You Never Know Who is Listening.

So, it’s been a while but, today is World Autism Awareness day so, I thought I would pop in to say a few things.

Today I have seen countless posts concerning loved ones being diagnosed with ASD. The most common phrase I have seen is “my child/nephew/niece/etc. doesn’t fit the mold of what I thought Autism was” Autism, in my opinion is one of the most misunderstood diagnoses. Everyone knows someone with ASD and every single case is different. There are similarities between them but, no two people are the same.

That is what Autism awareness means to me. Everyone is aware of what Autism is. Most just don’t understand what it means. It can mean verbal OR nonverbal. It can mean an inability to handle change at all, or simply slow to process it. It could mean an inability to ever be self-sufficient or, it could mean living life to the fullest completely independently. Or anywhere in between.

Once you have spent time with people on the spectrum you can see characteristics in everyone around you.

There is a man on the maintenance/janitorial staff at my work. He doesn’t speak to anyone or make eye contact. Several members of the staff have complained that he is rude and doesn’t understand personal space. A few weeks ago I heard  a couple of colleagues making fun of this young man calling him weird because they found out that his giant headphones he wears everyday only omit static and not music. (That was the moment when I went “yup that makes sense” in my head) Fast Forward to last Friday. While I was outside on break, a member of the janitorial staff was speaking to another colleague about this man. His coworker was complaining that he doesn’t talk to anyone (not even the boss) and he has the tendency to be very “OCD” and slow. The woman she was talking to said out loud “I think he is retarded.”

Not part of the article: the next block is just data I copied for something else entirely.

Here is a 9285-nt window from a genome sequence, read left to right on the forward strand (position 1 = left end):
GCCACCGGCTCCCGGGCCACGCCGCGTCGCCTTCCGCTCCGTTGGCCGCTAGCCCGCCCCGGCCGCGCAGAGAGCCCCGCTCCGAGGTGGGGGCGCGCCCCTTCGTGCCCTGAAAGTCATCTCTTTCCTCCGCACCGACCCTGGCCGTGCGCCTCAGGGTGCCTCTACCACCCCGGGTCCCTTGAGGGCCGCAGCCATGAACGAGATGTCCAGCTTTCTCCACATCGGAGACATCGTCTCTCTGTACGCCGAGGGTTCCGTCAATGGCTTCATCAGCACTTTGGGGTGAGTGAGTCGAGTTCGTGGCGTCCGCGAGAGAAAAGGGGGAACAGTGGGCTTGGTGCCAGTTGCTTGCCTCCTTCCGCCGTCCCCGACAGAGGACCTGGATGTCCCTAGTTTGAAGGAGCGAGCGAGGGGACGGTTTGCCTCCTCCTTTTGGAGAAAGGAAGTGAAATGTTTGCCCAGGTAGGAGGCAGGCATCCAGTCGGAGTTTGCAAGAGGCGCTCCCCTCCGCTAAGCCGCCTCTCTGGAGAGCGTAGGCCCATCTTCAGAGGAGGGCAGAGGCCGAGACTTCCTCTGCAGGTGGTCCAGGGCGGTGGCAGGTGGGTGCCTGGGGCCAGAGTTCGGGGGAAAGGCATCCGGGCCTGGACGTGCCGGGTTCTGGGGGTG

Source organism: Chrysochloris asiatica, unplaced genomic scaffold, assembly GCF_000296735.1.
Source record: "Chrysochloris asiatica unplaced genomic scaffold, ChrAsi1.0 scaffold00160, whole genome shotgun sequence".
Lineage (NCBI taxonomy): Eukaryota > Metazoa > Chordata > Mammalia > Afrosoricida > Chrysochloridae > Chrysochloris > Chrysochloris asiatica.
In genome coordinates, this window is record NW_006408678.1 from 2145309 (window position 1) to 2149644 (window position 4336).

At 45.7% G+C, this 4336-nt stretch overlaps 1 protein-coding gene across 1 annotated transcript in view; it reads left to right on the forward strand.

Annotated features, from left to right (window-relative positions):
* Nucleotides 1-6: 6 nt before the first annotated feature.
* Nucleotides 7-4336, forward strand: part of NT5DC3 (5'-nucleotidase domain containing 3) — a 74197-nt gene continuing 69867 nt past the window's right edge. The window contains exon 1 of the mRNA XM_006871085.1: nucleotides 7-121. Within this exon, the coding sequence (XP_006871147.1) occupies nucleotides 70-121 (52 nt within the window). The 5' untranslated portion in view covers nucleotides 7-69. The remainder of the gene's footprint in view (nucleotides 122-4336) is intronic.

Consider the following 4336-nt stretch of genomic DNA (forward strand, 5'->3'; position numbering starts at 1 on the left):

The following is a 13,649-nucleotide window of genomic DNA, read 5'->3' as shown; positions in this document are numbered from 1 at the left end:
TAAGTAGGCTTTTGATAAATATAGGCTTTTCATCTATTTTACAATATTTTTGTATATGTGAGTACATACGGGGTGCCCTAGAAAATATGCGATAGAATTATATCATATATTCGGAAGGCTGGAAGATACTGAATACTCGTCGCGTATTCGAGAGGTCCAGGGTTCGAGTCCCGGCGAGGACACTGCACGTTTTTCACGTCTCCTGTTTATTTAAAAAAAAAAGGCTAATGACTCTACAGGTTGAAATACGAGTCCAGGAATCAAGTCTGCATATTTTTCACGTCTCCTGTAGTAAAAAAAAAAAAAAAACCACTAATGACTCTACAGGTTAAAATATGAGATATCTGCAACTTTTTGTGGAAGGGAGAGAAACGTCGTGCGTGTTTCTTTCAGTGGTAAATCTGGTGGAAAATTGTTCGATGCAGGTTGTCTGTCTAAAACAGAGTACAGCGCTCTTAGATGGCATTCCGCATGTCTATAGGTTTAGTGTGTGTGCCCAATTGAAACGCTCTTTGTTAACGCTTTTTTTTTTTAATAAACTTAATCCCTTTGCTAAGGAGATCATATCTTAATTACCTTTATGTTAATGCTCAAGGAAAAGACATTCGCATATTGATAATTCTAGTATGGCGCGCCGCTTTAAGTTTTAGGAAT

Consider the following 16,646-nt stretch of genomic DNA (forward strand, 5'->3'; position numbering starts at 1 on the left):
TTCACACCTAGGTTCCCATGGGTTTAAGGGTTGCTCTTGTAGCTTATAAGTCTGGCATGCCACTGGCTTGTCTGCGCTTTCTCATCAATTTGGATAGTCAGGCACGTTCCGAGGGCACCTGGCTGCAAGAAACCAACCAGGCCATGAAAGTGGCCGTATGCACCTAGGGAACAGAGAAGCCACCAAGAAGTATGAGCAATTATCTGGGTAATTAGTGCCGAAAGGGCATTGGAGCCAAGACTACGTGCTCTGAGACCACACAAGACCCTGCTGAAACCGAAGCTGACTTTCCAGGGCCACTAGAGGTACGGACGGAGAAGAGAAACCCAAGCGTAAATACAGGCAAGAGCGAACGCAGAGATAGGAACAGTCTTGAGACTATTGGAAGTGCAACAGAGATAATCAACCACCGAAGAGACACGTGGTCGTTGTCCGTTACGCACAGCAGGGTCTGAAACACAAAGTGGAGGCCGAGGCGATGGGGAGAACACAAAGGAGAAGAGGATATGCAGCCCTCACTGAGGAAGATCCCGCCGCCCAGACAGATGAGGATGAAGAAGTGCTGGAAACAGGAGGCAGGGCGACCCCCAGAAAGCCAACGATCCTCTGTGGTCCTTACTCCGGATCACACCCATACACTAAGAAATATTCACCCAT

I stepped in, because well..that’s just who I am. I stated that from what I have seen in my not so expert opinion he seems like he is on the spectrum. I was then told that “people like that” shouldn’t be allowed to work here. I snapped back that my husband is on the spectrum, has a full time job AND, is a fulltime student. I was looked at like I have 3 heads.

Why is it so hard for people to understand that just because someone is different, that doesn’t mean they are incompetent?

Neurotypical individuals need to strive to be more aware of Autism. Aware that it exists in countless forms all around them and, aware that you are never out of ear shot from someone on (or around) the autism spectrum.


My Husband My Hero

We were lucky enough to be a part of a small intimate wedding of two dear friends last night. When introducing my husband and myself to someone one of the groom’s said “This is Niki, and this is her Husband Ryan. He is her hero.” It was a phrase I had never heard any one use to describe us but, it is so true. Ryan is my hero.

He is unwaveringly loyal to those he cares about. If he wants you in his life he will fight for it. He has an overpowering fear of confrontation and he fights it every day. He fights for himself and he fights for those he cares for and I admire that quality so much.

Ryan is also the most genuine person I have ever met. What you see is what you get. I strive to be that way. When I feel unsure of myself I often think of him. He is a metal music loving, anime watching, video game enthusiast and he will apologize to no one for it. I don’t like to admit it because I fancy myself wonder women but, this is an area in which I struggle. (I wonder how many people will see the subtle obscure pop culture reference in that line) I try to walk through my life with the confidence that Ryan does.